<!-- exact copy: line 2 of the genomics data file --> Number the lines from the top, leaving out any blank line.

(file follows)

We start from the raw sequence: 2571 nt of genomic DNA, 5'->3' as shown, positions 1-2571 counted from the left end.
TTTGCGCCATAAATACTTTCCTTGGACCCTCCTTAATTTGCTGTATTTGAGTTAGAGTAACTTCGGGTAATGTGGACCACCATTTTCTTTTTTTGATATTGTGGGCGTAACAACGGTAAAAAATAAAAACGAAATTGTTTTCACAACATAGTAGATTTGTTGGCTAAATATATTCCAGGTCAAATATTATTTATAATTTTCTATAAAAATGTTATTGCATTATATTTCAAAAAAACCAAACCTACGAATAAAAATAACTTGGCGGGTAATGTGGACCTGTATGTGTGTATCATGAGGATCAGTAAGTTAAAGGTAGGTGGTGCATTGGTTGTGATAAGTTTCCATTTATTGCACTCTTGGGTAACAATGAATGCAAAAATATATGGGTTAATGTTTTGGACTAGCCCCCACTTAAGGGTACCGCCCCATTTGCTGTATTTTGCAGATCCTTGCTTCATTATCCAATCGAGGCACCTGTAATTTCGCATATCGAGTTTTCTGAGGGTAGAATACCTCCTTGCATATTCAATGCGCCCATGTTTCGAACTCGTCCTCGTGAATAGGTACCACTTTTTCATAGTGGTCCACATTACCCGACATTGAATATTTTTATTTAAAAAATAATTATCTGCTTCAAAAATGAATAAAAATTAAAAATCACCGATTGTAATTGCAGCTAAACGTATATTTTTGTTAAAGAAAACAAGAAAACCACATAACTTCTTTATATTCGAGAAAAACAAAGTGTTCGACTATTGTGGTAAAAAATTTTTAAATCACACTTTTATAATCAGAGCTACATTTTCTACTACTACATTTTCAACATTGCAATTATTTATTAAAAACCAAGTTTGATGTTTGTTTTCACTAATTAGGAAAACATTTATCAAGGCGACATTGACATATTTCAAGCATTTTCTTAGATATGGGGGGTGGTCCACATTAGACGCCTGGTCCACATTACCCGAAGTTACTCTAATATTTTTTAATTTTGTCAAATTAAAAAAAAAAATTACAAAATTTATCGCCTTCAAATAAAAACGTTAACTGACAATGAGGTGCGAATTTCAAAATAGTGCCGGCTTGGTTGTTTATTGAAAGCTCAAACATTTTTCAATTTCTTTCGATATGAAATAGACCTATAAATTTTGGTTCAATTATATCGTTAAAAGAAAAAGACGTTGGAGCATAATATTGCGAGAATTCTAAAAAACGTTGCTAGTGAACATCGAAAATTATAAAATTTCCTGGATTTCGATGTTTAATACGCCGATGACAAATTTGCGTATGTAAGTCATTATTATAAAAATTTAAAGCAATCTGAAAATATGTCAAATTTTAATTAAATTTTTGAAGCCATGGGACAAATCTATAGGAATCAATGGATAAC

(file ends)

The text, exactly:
TTTGCGCCATAAATACTTTCCTTGGACCCTCCTTAATTTGCTGTATTTGAGTTAGAGTAACTTCGGGTAATGTGGACCACCATTTTCTTTTTTTGATATTGTGGGCGTAACAACGGTAAAAAATAAAAACGAAATTGTTTTCACAACATAGTAGATTTGTTGGCTAAATATATTCCAGGTCAAATATTATTTATAATTTTCTATAAAAATGTTATTGCATTATATTTCAAAAAAACCAAACCTACGAATAAAAATAACTTGGCGGGTAATGTGGACCTGTATGTGTGTATCATGAGGATCAGTAAGTTAAAGGTAGGTGGTGCATTGGTTGTGATAAGTTTCCATTTATTGCACTCTTGGGTAACAATGAATGCAAAAATATATGGGTTAATGTTTTGGACTAGCCCCCACTTAAGGGTACCGCCCCATTTGCTGTATTTTGCAGATCCTTGCTTCATTATCCAATCGAGGCACCTGTAATTTCGCATATCGAGTTTTCTGAGGGTAGAATACCTCCTTGCATATTCAATGCGCCCATGTTTCGAACTCGTCCTCGTGAATAGGTACCACTTTTTCATAGTGGTCCACATTACCCGACATTGAATATTTTTATTTAAAAAATAATTATCTGCTTCAAAAATGAATAAAAATTAAAAATCACCGATTGTAATTGCAGCTAAACGTATATTTTTGTTAAAGAAAACAAGAAAACCACATAACTTCTTTATATTCGAGAAAAACAAAGTGTTCGACTATTGTGGTAAAAAATTTTTAAATCACACTTTTATAATCAGAGCTACATTTTCTACTACTACATTTTCAACATTGCAATTATTTATTAAAAACCAAGTTTGATGTTTGTTTTCACTAATTAGGAAAACATTTATCAAGGCGACATTGACATATTTCAAGCATTTTCTTAGATATGGGGGGTGGTCCACATTAGACGCCTGGTCCACATTACCCGAAGTTACTCTAATATTTTTTAATTTTGTCAAATTAAAAAAAAAAATTACAAAATTTATCGCCTTCAAATAAAAACGTTAACTGACAATGAGGTGCGAATTTCAAAATAGTGCCGGCTTGGTTGTTTATTGAAAGCTCAAACATTTTTCAATTTCTTTCGATATGAAATAGACCTATAAATTTTGGTTCAATTATATCGTTAAAAGAAAAAGACGTTGGAGCATAATATTGCGAGAATTCTAAAAAACGTTGCTAGTGAACATCGAAAATTATAAAATTTCCTGGATTTCGATGTTTAATACGCCGATGACAAATTTGCGTATGTAAGTCATTATTATAAAAATTTAAAGCAATCTGAAAATATGTCAAATTTTAATTAAATTTTTGAAGCCATGGGACAAATCTATAGGAATCAATGGATAAC